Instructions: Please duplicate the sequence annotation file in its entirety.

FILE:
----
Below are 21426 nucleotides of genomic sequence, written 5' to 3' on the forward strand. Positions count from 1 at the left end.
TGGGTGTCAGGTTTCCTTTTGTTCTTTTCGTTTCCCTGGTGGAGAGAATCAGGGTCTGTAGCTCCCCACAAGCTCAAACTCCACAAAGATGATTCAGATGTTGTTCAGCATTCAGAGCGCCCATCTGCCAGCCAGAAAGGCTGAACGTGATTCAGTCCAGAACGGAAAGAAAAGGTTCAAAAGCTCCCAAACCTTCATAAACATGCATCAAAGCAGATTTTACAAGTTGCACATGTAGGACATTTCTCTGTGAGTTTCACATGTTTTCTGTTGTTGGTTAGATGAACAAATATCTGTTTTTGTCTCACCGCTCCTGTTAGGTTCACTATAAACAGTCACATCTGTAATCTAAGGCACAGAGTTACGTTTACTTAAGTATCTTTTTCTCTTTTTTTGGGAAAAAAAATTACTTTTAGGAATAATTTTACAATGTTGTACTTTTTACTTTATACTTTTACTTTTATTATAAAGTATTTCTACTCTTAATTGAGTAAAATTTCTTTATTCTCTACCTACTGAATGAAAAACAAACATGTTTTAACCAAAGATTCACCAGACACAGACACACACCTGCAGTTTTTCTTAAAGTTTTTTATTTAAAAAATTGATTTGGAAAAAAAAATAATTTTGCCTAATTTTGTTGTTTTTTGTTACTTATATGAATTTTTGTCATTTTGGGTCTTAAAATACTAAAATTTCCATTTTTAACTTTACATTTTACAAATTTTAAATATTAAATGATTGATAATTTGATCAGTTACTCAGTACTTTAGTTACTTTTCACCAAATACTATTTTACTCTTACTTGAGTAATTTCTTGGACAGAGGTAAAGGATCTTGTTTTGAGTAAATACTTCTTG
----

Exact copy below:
Below are 21426 nucleotides of genomic sequence, written 5' to 3' on the forward strand. Positions count from 1 at the left end.
TGGGTGTCAGGTTTCCTTTTGTTCTTTTCGTTTCCCTGGTGGAGAGAATCAGGGTCTGTAGCTCCCCACAAGCTCAAACTCCACAAAGATGATTCAGATGTTGTTCAGCATTCAGAGCGCCCATCTGCCAGCCAGAAAGGCTGAACGTGATTCAGTCCAGAACGGAAAGAAAAGGTTCAAAAGCTCCCAAACCTTCATAAACATGCATCAAAGCAGATTTTACAAGTTGCACATGTAGGACATTTCTCTGTGAGTTTCACATGTTTTCTGTTGTTGGTTAGATGAACAAATATCTGTTTTTGTCTCACCGCTCCTGTTAGGTTCACTATAAACAGTCACATCTGTAATCTAAGGCACAGAGTTACGTTTACTTAAGTATCTTTTTCTCTTTTTTTGGGAAAAAAAATTACTTTTAGGAATAATTTTACAATGTTGTACTTTTTACTTTATACTTTTACTTTTATTATAAAGTATTTCTACTCTTAATTGAGTAAAATTTCTTTATTCTCTACCTACTGAATGAAAAACAAACATGTTTTAACCAAAGATTCACCAGACACAGACACACACCTGCAGTTTTTCTTAAAGTTTTTTATTTAAAAAATTGATTTGGAAAAAAAAATAATTTTGCCTAATTTTGTTGTTTTTTGTTACTTATATGAATTTTTGTCATTTTGGGTCTTAAAATACTAAAATTTCCATTTTTAACTTTACATTTTACAAATTTTAAATATTAAATGATTGATAATTTGATCAGTTACTCAGTACTTTAGTTACTTTTCACCAAATACTATTTTACTCTTACTTGAGTAATTTCTTGGACAGAGGTAAAGGATCTTGTTTTGAGTAAATACTTCTTG